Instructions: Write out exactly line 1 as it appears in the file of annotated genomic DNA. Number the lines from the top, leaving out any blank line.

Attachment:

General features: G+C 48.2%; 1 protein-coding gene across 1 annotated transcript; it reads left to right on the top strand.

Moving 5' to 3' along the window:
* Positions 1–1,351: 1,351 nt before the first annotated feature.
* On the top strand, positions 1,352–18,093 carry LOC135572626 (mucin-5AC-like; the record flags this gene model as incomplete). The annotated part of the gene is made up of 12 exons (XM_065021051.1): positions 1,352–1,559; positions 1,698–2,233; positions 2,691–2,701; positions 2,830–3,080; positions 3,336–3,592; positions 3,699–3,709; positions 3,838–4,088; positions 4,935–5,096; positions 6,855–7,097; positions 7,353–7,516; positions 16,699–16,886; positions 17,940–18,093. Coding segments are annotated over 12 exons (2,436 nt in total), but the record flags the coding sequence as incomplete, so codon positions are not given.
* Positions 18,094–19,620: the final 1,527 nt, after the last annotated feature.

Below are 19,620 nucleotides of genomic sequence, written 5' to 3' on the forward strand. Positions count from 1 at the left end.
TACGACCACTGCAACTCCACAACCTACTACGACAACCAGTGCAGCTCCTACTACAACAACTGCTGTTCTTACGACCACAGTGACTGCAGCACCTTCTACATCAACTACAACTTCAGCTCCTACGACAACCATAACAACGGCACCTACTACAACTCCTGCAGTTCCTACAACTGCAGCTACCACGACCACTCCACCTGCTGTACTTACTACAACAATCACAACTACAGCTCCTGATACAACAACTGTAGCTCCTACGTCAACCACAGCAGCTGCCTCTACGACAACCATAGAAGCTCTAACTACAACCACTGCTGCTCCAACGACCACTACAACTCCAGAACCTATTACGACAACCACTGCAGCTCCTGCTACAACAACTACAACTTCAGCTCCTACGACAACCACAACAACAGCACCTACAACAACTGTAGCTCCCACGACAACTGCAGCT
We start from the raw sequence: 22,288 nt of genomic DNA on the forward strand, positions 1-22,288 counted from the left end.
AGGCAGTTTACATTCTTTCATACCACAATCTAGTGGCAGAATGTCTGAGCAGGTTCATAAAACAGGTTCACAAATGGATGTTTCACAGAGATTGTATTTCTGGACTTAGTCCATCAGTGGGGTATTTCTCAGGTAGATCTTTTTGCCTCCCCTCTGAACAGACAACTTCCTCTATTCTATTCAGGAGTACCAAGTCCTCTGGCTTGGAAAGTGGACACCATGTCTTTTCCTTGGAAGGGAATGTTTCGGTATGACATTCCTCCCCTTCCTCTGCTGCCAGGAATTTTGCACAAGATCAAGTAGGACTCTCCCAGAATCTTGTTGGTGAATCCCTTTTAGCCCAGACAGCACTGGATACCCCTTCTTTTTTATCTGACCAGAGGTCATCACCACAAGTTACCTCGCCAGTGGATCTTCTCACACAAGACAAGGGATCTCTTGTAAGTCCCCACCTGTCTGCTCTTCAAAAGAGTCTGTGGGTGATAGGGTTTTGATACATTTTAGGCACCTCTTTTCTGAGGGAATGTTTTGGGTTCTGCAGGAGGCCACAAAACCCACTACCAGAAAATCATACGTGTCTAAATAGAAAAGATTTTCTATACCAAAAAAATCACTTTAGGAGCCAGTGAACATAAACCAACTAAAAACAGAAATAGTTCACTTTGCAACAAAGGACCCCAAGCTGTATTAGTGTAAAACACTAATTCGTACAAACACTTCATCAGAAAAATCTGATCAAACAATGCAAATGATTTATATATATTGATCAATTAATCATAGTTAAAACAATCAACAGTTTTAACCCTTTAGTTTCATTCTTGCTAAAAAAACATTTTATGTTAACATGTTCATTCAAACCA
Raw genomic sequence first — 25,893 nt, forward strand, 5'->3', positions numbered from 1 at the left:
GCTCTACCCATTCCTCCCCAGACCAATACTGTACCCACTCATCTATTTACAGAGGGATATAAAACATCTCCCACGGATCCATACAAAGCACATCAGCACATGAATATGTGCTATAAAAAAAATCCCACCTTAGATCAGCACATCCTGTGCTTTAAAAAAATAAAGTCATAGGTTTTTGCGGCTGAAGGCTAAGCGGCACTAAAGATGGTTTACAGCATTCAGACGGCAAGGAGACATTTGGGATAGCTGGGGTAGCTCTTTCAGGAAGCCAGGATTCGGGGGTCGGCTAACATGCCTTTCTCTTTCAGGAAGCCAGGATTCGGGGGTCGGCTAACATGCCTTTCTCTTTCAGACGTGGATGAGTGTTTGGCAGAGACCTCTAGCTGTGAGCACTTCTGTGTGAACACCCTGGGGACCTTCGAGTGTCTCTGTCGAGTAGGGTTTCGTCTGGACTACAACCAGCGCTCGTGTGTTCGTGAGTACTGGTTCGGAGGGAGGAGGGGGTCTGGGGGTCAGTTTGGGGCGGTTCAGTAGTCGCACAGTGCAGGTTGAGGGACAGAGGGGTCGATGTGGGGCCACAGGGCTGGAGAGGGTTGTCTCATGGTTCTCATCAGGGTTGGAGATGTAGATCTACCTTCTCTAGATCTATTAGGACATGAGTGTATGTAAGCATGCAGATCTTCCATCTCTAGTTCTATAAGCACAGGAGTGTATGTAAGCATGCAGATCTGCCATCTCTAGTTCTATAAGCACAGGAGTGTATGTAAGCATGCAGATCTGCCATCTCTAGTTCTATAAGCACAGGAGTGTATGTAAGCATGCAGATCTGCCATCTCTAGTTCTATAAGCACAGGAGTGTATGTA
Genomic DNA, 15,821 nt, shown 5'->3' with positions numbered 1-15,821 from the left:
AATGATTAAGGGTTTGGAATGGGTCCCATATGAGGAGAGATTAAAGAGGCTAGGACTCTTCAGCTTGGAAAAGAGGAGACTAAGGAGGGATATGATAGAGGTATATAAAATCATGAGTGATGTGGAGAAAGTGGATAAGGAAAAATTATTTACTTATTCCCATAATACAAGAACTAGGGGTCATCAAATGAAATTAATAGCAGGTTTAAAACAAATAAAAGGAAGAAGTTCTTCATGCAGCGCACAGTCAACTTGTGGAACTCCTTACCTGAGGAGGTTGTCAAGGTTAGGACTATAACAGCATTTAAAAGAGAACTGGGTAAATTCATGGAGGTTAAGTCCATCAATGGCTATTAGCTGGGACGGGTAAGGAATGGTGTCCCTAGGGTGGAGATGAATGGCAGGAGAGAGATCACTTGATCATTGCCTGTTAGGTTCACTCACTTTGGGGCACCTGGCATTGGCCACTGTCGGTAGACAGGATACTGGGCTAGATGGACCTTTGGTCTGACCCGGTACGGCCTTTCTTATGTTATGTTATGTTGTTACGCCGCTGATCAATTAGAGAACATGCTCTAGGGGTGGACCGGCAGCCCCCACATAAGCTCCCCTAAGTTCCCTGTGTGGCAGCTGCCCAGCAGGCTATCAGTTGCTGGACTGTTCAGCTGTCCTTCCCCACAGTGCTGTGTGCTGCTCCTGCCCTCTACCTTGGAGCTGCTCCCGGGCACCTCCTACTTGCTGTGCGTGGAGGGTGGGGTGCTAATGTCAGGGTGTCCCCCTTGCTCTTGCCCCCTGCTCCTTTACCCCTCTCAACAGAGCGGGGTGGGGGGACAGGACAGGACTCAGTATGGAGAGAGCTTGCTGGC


General features: G+C 48.2%; 1 protein-coding gene across 1 annotated transcript; it reads left to right on the top strand.